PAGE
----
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afterload. Contractility is reduced by diseases that disrupt myocyte activity. Myocardial infarction is the most common cause of decreased contractility; other causes include myocarditis and cardiomyopathies. These diseases contribute to inflammatory, immune, and neurohumoral changes (activation of the SNS and RAAS) that mediate a process called ventricular remodeling. Ventricular remodeling results in disruption of the normal myocardial extracellular structure withresultant dilation of the myocardium and causes progressive myocyte contractile dysfunction over time. When contractility is decreased, stroke volume falls, and left ventricular end-diastolic volume (LVEDV) increases. This causes dilation of the heart and an increase in preload. Preload,or LVEDV, increases with decreased contractility or when there is an excess of plasma volume 19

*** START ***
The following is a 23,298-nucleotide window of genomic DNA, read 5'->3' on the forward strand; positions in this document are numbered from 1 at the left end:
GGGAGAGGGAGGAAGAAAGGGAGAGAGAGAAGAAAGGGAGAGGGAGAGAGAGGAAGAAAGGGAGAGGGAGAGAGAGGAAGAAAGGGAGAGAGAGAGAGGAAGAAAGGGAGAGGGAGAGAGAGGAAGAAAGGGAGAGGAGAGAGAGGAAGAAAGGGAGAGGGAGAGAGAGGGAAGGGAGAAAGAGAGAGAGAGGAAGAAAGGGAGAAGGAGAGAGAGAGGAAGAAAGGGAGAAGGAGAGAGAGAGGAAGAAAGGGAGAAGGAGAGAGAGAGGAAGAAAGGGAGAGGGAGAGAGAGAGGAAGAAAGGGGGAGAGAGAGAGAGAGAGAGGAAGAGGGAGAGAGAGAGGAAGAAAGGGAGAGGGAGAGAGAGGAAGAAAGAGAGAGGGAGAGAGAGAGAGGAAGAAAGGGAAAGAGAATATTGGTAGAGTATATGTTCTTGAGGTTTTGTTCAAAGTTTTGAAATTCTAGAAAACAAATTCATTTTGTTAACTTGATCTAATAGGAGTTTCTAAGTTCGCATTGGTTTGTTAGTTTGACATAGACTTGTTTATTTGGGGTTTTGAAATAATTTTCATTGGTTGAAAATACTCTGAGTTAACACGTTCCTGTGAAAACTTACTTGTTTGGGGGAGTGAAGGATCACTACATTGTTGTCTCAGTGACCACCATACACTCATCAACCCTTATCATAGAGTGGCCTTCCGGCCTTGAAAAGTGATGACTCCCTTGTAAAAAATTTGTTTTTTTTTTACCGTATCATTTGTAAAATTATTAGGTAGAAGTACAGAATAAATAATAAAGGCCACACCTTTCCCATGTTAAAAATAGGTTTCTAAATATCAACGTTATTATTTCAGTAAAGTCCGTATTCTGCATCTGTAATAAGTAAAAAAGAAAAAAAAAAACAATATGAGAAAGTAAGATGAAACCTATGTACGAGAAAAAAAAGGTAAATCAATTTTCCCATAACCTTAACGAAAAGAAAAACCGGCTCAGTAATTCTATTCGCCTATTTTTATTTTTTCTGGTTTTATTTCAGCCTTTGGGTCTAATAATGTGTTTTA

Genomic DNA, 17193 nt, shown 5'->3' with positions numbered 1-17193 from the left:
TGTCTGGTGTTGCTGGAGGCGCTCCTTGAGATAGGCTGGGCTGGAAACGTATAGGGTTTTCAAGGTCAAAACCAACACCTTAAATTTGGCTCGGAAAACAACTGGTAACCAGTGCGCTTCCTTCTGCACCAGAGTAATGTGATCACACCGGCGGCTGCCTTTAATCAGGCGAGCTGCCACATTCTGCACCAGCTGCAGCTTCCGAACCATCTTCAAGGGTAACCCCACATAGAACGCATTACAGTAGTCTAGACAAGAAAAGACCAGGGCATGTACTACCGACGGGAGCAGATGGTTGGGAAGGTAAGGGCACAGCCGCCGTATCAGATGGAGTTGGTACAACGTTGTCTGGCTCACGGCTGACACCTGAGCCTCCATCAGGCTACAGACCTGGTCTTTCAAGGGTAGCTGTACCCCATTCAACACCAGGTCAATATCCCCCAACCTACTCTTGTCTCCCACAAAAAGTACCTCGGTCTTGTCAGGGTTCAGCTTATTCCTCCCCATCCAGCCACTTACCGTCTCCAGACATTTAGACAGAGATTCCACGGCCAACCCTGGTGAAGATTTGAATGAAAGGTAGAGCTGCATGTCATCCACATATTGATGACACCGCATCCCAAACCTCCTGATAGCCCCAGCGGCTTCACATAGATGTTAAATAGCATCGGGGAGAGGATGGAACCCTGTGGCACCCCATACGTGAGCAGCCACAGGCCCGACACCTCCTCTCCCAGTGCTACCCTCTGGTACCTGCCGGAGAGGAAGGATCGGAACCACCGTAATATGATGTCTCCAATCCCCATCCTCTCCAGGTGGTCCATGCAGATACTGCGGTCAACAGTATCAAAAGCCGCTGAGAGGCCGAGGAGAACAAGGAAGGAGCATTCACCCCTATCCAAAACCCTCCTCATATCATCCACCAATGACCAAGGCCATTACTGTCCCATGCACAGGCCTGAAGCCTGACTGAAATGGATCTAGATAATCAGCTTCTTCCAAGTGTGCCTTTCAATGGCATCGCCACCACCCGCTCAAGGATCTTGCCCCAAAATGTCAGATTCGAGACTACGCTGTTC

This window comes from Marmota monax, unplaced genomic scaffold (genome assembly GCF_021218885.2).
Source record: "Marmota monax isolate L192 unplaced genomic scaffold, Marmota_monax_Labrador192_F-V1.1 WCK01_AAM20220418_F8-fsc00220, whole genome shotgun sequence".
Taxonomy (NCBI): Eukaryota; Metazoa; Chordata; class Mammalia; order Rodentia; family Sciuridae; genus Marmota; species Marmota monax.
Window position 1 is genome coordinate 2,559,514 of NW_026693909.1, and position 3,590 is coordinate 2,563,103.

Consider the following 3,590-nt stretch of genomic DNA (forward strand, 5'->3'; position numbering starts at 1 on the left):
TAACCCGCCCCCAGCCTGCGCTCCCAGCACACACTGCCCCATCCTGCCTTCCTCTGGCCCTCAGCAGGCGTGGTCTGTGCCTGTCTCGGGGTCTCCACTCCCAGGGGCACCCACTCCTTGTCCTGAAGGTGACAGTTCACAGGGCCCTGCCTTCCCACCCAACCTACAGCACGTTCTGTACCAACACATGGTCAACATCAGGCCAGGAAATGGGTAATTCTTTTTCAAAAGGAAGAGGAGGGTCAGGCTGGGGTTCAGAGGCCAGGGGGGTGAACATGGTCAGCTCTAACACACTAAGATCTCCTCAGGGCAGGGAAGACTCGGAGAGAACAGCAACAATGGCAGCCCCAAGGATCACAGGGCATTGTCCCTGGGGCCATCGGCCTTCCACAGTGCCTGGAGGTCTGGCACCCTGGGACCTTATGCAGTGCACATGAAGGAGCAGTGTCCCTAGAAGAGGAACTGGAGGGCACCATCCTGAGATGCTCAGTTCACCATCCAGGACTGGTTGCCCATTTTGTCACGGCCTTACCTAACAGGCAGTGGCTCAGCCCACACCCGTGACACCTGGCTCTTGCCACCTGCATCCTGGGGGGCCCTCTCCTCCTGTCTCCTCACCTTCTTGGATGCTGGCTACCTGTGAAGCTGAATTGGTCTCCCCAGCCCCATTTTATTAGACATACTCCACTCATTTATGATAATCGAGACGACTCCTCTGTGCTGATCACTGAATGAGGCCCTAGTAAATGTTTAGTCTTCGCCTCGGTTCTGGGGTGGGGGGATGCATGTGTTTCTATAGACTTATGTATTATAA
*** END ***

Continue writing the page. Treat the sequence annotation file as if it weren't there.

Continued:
(intravenous fluid administration, renal failure, mitral valvular disease). Increases in LVEDV canactually improve cardiac output up to a certain point, but as preload continues to rise, it causes a stretching of the myocardium that eventually can lead to dysfunction of the sarcomeres and decreased contractility. This relationship is described by the Frank-Starling law of the heart. Increased afterload is most commonly a result of increased peripheral vascular resistance (PVR), such as that seen with hypertension. Although much less common, it also can be the result of aortic valvular disease. With increased PVR, there is resistance to ventricular emptying and moreworkload for the left ventricle, which responds with hypertrophy of the myocardium. This process differs from the physiologic myocyte response to increased workload (exercise) in whichthe workload is intermittent rather than sustained, resulting in an increase in muscle mass but no distortion of the cardiac architecture. Sustained afterload leads to pathologic hypertrophy which is characterized by myocyte death, fibrosis, inflammation, and alterations in cardiac energetics and is mediated by ang II, catecholamines, and changes in intracellular signaling within the myocytes. This pathologic increase in muscle mass results in an increase in oxygen and energy demand. When demand for energy is greater than the ability of these systems to supply the necessary ATP, contractility of the myocardium is compromised. An energy-starved state develops that further contributes to changes in the myocytes themselves and ventricular remodeling that significantly impairs contractility and therefore ventricular function. Remodelingalso results in the deposition of collagen between the myocytes, which can disrupt the integrity of the muscle, decrease contractility, and make the ventricle more likely to dilate and fail. Weakness of the cardiac muscle due to hypertension induced hypertrophy is called hypertensive hypertrophic cardiomyopathy. As cardiac output falls, renal perfusion diminishes with activation of the RAAS, which acts to increase PVR and plasma volume, thus increasing afterload and preload further. In addition, baroreceptors in the central circulation detect the decrease in